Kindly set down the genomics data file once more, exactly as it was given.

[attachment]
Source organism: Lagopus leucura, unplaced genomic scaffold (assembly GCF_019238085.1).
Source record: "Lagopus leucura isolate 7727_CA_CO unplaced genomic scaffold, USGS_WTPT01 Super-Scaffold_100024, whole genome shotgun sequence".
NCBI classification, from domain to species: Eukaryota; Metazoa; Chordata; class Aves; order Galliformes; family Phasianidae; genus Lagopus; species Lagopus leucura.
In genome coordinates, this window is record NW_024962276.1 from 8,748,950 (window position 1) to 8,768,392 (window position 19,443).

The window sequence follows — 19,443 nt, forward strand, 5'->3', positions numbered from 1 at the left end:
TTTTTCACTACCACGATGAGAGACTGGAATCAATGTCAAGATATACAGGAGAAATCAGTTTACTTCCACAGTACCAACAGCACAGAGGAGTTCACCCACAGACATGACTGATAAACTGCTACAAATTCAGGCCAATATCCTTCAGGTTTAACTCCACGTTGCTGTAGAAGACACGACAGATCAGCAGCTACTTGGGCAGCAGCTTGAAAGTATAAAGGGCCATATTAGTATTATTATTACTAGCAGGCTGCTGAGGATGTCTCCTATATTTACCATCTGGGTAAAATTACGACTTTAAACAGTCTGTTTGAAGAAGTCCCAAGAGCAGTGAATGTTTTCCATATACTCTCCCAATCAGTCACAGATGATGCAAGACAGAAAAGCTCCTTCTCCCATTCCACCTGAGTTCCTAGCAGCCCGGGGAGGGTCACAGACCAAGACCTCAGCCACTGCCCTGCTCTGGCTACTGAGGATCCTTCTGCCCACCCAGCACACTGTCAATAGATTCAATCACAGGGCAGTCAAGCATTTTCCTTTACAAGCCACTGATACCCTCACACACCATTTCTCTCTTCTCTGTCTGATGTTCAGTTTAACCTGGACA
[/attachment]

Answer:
Source organism: Lagopus leucura, unplaced genomic scaffold (assembly GCF_019238085.1).
Source record: "Lagopus leucura isolate 7727_CA_CO unplaced genomic scaffold, USGS_WTPT01 Super-Scaffold_100024, whole genome shotgun sequence".
NCBI classification, from domain to species: Eukaryota; Metazoa; Chordata; class Aves; order Galliformes; family Phasianidae; genus Lagopus; species Lagopus leucura.
In genome coordinates, this window is record NW_024962276.1 from 8,748,950 (window position 1) to 8,768,392 (window position 19,443).

The window sequence follows — 19,443 nt, forward strand, 5'->3', positions numbered from 1 at the left end:
TTTTTCACTACCACGATGAGAGACTGGAATCAATGTCAAGATATACAGGAGAAATCAGTTTACTTCCACAGTACCAACAGCACAGAGGAGTTCACCCACAGACATGACTGATAAACTGCTACAAATTCAGGCCAATATCCTTCAGGTTTAACTCCACGTTGCTGTAGAAGACACGACAGATCAGCAGCTACTTGGGCAGCAGCTTGAAAGTATAAAGGGCCATATTAGTATTATTATTACTAGCAGGCTGCTGAGGATGTCTCCTATATTTACCATCTGGGTAAAATTACGACTTTAAACAGTCTGTTTGAAGAAGTCCCAAGAGCAGTGAATGTTTTCCATATACTCTCCCAATCAGTCACAGATGATGCAAGACAGAAAAGCTCCTTCTCCCATTCCACCTGAGTTCCTAGCAGCCCGGGGAGGGTCACAGACCAAGACCTCAGCCACTGCCCTGCTCTGGCTACTGAGGATCCTTCTGCCCACCCAGCACACTGTCAATAGATTCAATCACAGGGCAGTCAAGCATTTTCCTTTACAAGCCACTGATACCCTCACACACCATTTCTCTCTTCTCTGTCTGATGTTCAGTTTAACCTGGACA